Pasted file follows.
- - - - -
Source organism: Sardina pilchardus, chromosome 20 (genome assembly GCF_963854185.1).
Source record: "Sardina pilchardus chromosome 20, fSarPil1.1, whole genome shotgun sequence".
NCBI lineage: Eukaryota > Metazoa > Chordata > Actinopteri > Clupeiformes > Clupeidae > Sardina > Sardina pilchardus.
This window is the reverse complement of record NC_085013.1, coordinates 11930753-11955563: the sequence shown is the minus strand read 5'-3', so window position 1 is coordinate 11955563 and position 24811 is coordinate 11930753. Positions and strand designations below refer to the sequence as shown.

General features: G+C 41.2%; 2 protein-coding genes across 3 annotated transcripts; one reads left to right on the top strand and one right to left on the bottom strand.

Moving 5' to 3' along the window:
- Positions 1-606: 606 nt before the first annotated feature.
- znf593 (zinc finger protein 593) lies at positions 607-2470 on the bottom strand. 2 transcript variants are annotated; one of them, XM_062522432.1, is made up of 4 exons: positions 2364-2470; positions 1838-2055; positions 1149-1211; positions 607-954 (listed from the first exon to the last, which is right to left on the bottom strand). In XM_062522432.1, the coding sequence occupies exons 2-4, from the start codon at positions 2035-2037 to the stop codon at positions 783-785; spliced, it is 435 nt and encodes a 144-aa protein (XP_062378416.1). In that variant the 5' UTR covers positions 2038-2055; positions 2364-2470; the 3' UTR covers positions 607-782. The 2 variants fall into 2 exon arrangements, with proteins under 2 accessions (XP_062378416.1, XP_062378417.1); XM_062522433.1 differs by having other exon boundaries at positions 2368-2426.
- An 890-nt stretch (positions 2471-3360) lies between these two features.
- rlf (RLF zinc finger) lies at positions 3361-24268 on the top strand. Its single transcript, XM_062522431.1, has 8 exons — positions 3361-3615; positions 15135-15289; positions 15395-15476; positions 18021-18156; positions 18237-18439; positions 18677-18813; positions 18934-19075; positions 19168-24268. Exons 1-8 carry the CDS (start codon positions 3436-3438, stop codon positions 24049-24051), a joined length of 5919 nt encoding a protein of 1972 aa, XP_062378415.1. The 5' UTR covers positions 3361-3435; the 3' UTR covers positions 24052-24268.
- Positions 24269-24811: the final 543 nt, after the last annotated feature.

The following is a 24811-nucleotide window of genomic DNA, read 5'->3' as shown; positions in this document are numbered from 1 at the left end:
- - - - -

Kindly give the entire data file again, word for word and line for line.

Source organism: Sardina pilchardus, chromosome 20 (genome assembly GCF_963854185.1).
Source record: "Sardina pilchardus chromosome 20, fSarPil1.1, whole genome shotgun sequence".
NCBI lineage: Eukaryota > Metazoa > Chordata > Actinopteri > Clupeiformes > Clupeidae > Sardina > Sardina pilchardus.
This window is the reverse complement of record NC_085013.1, coordinates 11930753-11955563: the sequence shown is the minus strand read 5'-3', so window position 1 is coordinate 11955563 and position 24811 is coordinate 11930753. Positions and strand designations below refer to the sequence as shown.

General features: G+C 41.2%; 2 protein-coding genes across 3 annotated transcripts; one reads left to right on the top strand and one right to left on the bottom strand.

Moving 5' to 3' along the window:
- Positions 1-606: 606 nt before the first annotated feature.
- znf593 (zinc finger protein 593) lies at positions 607-2470 on the bottom strand. 2 transcript variants are annotated; one of them, XM_062522432.1, is made up of 4 exons: positions 2364-2470; positions 1838-2055; positions 1149-1211; positions 607-954 (listed from the first exon to the last, which is right to left on the bottom strand). In XM_062522432.1, the coding sequence occupies exons 2-4, from the start codon at positions 2035-2037 to the stop codon at positions 783-785; spliced, it is 435 nt and encodes a 144-aa protein (XP_062378416.1). In that variant the 5' UTR covers positions 2038-2055; positions 2364-2470; the 3' UTR covers positions 607-782. The 2 variants fall into 2 exon arrangements, with proteins under 2 accessions (XP_062378416.1, XP_062378417.1); XM_062522433.1 differs by having other exon boundaries at positions 2368-2426.
- An 890-nt stretch (positions 2471-3360) lies between these two features.
- rlf (RLF zinc finger) lies at positions 3361-24268 on the top strand. Its single transcript, XM_062522431.1, has 8 exons — positions 3361-3615; positions 15135-15289; positions 15395-15476; positions 18021-18156; positions 18237-18439; positions 18677-18813; positions 18934-19075; positions 19168-24268. Exons 1-8 carry the CDS (start codon positions 3436-3438, stop codon positions 24049-24051), a joined length of 5919 nt encoding a protein of 1972 aa, XP_062378415.1. The 5' UTR covers positions 3361-3435; the 3' UTR covers positions 24052-24268.
- Positions 24269-24811: the final 543 nt, after the last annotated feature.

The following is a 24811-nucleotide window of genomic DNA, read 5'->3' as shown; positions in this document are numbered from 1 at the left end: